Kilvington v Grigg & Ors  QDC 496 (23
The plaintiff had been unable to work for a period of time and
sought to obtain an early payment from his superannuation policy on
the basis of "permanent incapacity". In order to obtain
the payment the plaintiff required 2 medical certificates to be
submitted with his application. The plaintiff sought one of the
medical certificates from his longstanding GP (the first defendant)
and the other from the third defendant who the plaintiff had
attended upon at a community mental health clinic, operated by
Queensland Health (the second defendant). The plaintiff incorrectly
believed the third defendant to be a psychiatrist. The first
defendant eventually provided the medical certificate. The third
defendant failed to provide the plaintiff with a certificate.
The action only proceeded against the second and third
defendants. The plaintiff argued that the third defendant's
failure to provide him with a medical certificate for his
superannuation application amounted to a breach of duty by the
third defendant and/or a breach of contract by the second and third
defendants for which the plaintiff was entitled to damages for
financial loss. The plaintiff also alleged various other breaches
including a breach of statutory duty and claimed exemplary and
The defendants argued there was no duty in contract, tort or
statute to provide a medical certificate to the plaintiff. The
defendants further argued that the plaintiff could not prove
causation on the basis that even if the certificate had been
provided, he would not have met the criteria for the payout.
Further the defendants argued that the plaintiff had not suffered
financial loss, as his superannuation balance remained available
for him to claim in the future.
In relation to the breach of contract claim the Court found the
plaintiff's lack of consideration (payment) as fatal to his
case. As a result, the Court concluded that there was no
contractual duty owed by the third defendant to the plaintiff.
The third defendant was also found not to owe the plaintiff a
duty of care in tort to "...act so as to avoid..." the
plaintiff incurring financial harm, by providing him with a medical
certificate, where the provision of such a certificate would not
assist the plaintiff. However, it was reasoned that where a doctor
provides a medical certificate, which is relied upon by a third
party, the doctor will owe that third party a duty of care in
relation to the matters contained within the certificate.
The Court also differentiated between the current case and the
situation where a person is sick and seeks a medical certificate
from their doctor in order to "...avoid loss of wages for that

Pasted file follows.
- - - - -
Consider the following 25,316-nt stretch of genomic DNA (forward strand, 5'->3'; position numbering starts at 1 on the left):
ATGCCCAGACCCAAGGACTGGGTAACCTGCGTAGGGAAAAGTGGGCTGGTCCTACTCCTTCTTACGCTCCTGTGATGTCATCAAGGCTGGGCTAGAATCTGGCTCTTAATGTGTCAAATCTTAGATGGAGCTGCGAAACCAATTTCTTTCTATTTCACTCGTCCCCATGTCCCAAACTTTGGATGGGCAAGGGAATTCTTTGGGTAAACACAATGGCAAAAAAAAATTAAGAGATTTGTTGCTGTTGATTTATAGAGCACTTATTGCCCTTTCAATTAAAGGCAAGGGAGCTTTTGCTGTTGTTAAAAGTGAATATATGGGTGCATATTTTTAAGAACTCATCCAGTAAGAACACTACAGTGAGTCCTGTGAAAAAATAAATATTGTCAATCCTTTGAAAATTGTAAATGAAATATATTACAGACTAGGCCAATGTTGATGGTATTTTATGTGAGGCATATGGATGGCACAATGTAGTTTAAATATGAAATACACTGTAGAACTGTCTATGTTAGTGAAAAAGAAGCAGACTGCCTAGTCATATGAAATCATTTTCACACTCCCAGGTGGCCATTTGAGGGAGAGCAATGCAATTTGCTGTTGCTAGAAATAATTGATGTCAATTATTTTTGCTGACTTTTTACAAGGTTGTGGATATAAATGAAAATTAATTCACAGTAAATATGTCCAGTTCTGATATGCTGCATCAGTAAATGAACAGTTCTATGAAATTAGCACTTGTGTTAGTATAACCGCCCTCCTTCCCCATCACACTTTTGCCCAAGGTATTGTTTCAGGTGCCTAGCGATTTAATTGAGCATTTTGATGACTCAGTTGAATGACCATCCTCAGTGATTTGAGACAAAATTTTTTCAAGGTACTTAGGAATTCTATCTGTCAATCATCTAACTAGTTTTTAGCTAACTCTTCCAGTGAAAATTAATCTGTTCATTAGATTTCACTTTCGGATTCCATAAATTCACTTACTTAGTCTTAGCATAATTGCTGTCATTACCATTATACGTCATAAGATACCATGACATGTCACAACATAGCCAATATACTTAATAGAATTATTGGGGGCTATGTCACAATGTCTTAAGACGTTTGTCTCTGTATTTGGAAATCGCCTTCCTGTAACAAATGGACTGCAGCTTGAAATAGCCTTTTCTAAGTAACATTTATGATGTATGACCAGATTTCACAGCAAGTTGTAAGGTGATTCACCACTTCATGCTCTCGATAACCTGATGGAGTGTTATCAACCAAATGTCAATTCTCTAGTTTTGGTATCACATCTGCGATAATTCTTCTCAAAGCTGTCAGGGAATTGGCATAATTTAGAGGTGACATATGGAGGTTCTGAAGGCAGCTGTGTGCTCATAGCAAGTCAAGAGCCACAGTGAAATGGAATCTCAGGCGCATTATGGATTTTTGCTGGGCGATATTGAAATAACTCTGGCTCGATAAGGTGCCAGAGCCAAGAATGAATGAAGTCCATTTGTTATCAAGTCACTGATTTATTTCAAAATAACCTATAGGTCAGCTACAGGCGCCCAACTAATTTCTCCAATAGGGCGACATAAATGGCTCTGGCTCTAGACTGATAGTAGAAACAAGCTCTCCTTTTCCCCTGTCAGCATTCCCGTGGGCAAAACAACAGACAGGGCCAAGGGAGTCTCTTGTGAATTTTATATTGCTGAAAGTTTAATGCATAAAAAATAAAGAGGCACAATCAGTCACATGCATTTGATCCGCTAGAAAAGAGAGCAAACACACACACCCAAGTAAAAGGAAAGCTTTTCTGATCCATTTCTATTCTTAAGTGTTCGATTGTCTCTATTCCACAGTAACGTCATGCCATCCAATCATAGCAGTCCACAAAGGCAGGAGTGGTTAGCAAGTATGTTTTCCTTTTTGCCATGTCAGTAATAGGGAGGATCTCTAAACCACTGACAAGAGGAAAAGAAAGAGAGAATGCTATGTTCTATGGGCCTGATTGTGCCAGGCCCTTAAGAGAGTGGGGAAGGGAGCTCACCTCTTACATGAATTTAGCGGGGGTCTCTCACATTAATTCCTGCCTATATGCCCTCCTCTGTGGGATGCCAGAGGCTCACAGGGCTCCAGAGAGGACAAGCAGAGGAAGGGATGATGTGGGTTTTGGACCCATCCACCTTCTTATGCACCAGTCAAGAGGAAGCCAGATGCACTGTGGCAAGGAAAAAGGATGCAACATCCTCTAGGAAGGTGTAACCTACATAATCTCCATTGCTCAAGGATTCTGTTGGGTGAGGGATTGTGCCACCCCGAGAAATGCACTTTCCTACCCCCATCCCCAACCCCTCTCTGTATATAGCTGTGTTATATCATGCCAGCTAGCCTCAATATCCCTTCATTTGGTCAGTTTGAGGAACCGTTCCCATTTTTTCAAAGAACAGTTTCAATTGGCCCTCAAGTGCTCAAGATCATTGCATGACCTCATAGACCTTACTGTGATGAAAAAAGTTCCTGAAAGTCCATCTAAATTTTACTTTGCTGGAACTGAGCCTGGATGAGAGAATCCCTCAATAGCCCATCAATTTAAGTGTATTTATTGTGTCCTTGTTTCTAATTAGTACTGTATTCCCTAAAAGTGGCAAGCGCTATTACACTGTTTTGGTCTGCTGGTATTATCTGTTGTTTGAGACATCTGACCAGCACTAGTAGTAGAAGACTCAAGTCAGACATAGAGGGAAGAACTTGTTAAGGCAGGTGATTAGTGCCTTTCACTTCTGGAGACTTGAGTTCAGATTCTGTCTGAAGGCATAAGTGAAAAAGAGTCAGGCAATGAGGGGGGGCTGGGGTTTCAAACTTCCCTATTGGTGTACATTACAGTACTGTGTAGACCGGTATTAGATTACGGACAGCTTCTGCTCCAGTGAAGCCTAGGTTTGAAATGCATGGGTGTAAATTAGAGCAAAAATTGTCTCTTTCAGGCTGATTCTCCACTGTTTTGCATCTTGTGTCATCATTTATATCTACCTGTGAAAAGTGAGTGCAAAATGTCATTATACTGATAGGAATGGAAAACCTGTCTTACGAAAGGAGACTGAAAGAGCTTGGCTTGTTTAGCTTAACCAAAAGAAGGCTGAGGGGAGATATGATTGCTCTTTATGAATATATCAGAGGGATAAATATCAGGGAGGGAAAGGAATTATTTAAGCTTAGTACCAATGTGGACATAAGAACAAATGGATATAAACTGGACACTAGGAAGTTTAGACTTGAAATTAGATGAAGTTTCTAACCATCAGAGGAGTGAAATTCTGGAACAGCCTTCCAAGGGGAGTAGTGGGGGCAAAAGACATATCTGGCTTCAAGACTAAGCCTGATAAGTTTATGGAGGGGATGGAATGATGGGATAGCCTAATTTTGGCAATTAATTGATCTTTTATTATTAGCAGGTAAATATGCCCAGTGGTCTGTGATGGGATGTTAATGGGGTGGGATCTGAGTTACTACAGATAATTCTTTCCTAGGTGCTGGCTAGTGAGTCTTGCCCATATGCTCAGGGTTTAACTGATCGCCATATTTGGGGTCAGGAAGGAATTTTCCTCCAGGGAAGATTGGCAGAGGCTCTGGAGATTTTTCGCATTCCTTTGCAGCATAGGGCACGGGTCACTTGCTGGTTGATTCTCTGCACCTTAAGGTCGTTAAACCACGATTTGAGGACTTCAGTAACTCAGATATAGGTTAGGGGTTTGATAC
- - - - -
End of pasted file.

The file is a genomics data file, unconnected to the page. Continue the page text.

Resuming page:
period." Such a situation may place "...a duty on a
doctor...to provide such a certificate." The Court found that
not to be the position in the current case, concluding that the
plaintiff did not incur economic loss in the usual way. The
plaintiff was instead seeking to obtain a benefit (ie the earlier
payment of his superannuation).
The Court accepted the third defendant's professional
opinion that he could not determine whether the plaintiff met the
test for incapacity, as in his professional opinion the
plaintiff's psychiatric issues may have been manageable through
medication had it not been for the plaintiff's alcohol
consumption which was "not necessarily permanent".
Further, the Court could not find that the third defendant's
opinion was one which no reasonable medical practitioner in his
position could have arrived at.
In relation to causation the Court concluded that even if the
third defendant had provided a medical certificate, the insurer
would on balance have rejected it because the application would not
have complied with the insurance company's requirements that
needed to be met prior to making the payment. As a result no
superannuation payout would have occurred.
In addition the Court found that there was no statutory duty on
the part of the third defendant to provide the plaintiff with a
The plaintiff's action failed with the plaintiff to pay the
This case is of interest as there are few cases where a
plaintiff has sought to recover pure economic loss against a
medical practitioner. Plaintiffs generally sue medical
practitioners to obtain compensation for physical or psychological
Even though unsuccessful, we suspect that this will not be the
last we will see of these types of cases.
The content of this article is intended to provide a general
guide to the subject matter. Specialist advice should be sought
about your specific circumstances.
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What happens if a patient, particularly a mental health patient,.
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